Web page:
The Washington Post

Metro mechanic critical after being struck by train near Shady Grove

A Metro mechanic was in critical condition Tuesday after he was struck by a slow-moving train in a maintenance yard near the Shady Grove station.

Transit agency officials would not release the man’s name but said he has worked for the agency for 28 years.

He was hit shortly before 1 p.m., when a four-car train was near where trains are washed at the rail yard. He ended up under the first car, Dan Stessel, Metro’s chief spokesman, said. Rescue workers had to lift the train and cut pieces of the track to extricate the man, which took nearly an hour, said Assistant Fire Chief Scott Graham of Montgomery County’s Fire and Rescue Service.

“He was conscious during our extrication and cooperative,” Graham said. The man was taken to Maryland Shock Trauma Center in Baltimore.

Rail service was not affected.

Metro said the incident was being investigated and that safety practices at the rail yard were being reviewed. Employees were also being offered counseling. The National Transportation Safety Board and the Tri-State Oversight Committee were notified of the incident, according to Stessel.

Jackie Jeter, president of Local 689 — the union that represents a large portion of Metro’s workers — said she had been told that the man had “lost part of his leg.”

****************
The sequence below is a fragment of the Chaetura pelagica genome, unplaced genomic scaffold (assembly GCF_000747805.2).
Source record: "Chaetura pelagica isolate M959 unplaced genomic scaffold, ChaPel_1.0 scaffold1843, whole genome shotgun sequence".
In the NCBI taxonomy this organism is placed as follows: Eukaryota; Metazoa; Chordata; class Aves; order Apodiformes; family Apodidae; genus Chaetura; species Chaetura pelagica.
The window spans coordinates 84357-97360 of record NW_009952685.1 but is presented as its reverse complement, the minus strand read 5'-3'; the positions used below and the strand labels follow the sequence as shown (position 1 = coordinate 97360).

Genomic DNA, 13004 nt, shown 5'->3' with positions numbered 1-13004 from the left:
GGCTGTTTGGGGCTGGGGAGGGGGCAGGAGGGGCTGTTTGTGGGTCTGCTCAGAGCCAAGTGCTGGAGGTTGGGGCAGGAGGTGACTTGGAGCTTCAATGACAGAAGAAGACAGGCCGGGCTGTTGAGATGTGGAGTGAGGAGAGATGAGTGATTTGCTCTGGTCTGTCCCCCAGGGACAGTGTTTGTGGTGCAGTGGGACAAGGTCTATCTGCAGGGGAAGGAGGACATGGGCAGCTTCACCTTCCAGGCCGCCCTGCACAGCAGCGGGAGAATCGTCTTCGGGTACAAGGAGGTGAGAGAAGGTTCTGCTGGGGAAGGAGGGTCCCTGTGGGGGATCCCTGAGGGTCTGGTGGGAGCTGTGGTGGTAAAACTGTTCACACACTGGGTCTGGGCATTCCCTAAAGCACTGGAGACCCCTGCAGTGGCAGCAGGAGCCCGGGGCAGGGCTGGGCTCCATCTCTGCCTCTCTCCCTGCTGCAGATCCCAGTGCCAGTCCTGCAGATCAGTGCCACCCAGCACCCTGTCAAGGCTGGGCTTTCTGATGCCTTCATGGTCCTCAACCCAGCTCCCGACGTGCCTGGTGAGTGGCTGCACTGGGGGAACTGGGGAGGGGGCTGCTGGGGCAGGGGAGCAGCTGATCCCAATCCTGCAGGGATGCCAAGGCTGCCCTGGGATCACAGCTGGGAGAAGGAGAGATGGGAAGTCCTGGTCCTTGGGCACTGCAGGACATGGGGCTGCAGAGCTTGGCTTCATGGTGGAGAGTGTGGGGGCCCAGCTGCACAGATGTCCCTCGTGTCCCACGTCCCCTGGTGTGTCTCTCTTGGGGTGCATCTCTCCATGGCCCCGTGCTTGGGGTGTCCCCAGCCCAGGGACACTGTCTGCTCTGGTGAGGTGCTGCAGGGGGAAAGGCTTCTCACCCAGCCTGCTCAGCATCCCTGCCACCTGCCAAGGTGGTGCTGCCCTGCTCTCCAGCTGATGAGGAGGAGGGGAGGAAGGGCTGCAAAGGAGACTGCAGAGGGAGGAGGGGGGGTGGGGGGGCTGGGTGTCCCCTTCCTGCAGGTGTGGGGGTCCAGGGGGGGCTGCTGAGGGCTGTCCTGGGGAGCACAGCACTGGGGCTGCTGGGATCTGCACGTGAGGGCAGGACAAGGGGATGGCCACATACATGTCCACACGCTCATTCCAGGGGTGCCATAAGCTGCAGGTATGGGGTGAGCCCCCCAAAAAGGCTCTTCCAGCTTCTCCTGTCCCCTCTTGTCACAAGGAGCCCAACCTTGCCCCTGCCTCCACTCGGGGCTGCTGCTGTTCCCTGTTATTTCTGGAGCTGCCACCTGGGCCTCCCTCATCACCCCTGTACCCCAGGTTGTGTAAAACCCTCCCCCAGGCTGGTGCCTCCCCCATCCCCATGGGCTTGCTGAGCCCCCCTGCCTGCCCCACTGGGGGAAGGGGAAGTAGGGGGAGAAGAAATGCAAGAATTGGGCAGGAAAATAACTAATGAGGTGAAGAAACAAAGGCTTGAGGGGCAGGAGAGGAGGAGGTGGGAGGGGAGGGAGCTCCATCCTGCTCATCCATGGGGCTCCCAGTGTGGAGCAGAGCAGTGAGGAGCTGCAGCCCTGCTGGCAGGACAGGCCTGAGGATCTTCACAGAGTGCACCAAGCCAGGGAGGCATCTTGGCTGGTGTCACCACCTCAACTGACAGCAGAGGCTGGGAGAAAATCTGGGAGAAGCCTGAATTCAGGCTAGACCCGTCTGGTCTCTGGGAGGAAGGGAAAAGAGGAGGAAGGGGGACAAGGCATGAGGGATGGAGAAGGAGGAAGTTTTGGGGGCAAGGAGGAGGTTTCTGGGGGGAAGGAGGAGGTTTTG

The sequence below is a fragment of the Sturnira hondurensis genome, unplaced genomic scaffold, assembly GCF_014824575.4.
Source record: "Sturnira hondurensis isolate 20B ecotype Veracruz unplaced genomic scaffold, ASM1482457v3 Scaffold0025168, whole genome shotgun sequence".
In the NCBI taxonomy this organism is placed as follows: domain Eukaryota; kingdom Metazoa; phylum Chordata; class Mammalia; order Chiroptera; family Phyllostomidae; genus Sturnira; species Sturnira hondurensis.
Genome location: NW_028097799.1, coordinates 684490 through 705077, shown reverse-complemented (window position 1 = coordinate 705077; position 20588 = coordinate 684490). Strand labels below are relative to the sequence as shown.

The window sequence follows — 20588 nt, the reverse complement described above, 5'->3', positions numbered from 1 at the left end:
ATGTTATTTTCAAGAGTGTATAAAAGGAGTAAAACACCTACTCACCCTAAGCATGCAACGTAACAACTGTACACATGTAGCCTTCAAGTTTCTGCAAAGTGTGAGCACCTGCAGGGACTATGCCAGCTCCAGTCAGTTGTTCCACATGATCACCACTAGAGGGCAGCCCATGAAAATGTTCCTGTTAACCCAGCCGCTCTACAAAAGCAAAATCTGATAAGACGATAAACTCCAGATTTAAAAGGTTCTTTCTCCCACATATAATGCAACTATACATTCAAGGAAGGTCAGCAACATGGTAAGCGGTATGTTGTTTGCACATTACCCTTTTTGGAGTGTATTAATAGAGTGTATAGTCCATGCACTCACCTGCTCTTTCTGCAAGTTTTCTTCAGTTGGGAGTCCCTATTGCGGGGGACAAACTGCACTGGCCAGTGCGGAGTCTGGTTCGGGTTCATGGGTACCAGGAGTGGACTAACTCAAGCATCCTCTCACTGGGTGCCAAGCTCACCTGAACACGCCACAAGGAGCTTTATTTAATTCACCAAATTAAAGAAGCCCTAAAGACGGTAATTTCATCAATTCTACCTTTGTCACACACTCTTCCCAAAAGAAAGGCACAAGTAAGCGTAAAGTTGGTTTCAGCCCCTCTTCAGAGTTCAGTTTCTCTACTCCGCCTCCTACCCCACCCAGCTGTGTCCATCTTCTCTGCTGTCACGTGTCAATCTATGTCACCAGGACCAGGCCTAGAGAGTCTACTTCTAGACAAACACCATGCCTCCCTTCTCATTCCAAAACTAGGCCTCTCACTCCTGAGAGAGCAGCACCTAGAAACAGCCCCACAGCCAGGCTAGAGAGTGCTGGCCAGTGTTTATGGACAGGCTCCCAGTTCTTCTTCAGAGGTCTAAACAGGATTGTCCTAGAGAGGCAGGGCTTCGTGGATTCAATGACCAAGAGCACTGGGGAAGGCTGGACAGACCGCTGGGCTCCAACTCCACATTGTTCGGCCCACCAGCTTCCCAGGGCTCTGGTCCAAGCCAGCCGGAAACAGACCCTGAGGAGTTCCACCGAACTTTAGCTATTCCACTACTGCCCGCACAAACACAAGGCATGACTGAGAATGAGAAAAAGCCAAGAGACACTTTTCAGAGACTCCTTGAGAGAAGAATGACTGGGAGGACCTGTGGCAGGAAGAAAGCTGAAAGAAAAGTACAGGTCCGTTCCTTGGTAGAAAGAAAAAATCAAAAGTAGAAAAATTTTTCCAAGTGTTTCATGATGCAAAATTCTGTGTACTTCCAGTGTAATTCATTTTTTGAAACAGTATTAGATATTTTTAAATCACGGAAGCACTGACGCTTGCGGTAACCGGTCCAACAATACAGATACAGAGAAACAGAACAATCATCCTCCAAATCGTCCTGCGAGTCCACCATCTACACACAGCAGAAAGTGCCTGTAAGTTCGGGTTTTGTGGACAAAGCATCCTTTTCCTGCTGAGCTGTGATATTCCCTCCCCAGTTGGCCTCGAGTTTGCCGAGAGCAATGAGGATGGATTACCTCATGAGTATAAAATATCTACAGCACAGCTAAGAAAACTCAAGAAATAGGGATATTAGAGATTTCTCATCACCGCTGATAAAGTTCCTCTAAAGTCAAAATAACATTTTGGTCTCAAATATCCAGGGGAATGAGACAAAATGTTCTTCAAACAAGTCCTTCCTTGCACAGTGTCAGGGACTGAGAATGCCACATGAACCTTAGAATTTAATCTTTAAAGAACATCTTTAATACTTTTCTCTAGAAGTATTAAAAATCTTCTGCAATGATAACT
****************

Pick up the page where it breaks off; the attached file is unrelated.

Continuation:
Metro has had incidents of workers dying after being hit. In 2010, two track workers were hit and killed by equipment near the Rockville station. In 2009, two workers were fatally struck: one near the Dunn Loring stop, the other at Reagan National Airport.

Watchdogs have been pushing for federal safety standards for Metro and other transit agencies because of growing concern about workers and riders. There is no national oversight or setting of standards for subway safety.

Dana Hedgpeth is a Post reporter, working the early morning, reporting on traffic, crime and other local issues.
Dan Morse covers courts and crime in Montgomery County. He arrived at the paper in 2005, after reporting stops at the Wall Street Journal, Baltimore Sun and Montgomery (Ala.) Advertiser, where he was a Pulitzer Prize finalist. He is the author of The Yoga Store Murder.

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